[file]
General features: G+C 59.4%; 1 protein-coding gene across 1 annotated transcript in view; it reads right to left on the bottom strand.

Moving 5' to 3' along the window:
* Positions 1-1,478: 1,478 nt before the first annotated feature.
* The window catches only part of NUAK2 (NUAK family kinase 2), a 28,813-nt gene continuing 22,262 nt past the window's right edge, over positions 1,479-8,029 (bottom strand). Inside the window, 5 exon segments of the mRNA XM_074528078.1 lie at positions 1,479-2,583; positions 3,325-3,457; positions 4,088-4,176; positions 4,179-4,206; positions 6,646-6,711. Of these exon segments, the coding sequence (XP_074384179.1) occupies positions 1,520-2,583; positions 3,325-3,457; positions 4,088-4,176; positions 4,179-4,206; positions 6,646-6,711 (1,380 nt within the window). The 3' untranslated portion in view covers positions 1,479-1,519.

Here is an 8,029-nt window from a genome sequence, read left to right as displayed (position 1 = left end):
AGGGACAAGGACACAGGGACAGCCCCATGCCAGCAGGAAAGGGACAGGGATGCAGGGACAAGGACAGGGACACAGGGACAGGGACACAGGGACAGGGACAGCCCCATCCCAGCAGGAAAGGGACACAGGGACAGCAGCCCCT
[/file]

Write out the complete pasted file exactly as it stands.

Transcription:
General features: G+C 59.4%; 1 protein-coding gene across 1 annotated transcript in view; it reads right to left on the bottom strand.

Moving 5' to 3' along the window:
* Positions 1-1,478: 1,478 nt before the first annotated feature.
* The window catches only part of NUAK2 (NUAK family kinase 2), a 28,813-nt gene continuing 22,262 nt past the window's right edge, over positions 1,479-8,029 (bottom strand). Inside the window, 5 exon segments of the mRNA XM_074528078.1 lie at positions 1,479-2,583; positions 3,325-3,457; positions 4,088-4,176; positions 4,179-4,206; positions 6,646-6,711. Of these exon segments, the coding sequence (XP_074384179.1) occupies positions 1,520-2,583; positions 3,325-3,457; positions 4,088-4,176; positions 4,179-4,206; positions 6,646-6,711 (1,380 nt within the window). The 3' untranslated portion in view covers positions 1,479-1,519.

Here is an 8,029-nt window from a genome sequence, read left to right as displayed (position 1 = left end):
AGGGACAAGGACACAGGGACAGCCCCATGCCAGCAGGAAAGGGACAGGGATGCAGGGACAAGGACAGGGACACAGGGACAGGGACACAGGGACAGGGACAGCCCCATCCCAGCAGGAAAGGGACACAGGGACAGCAGCCCCT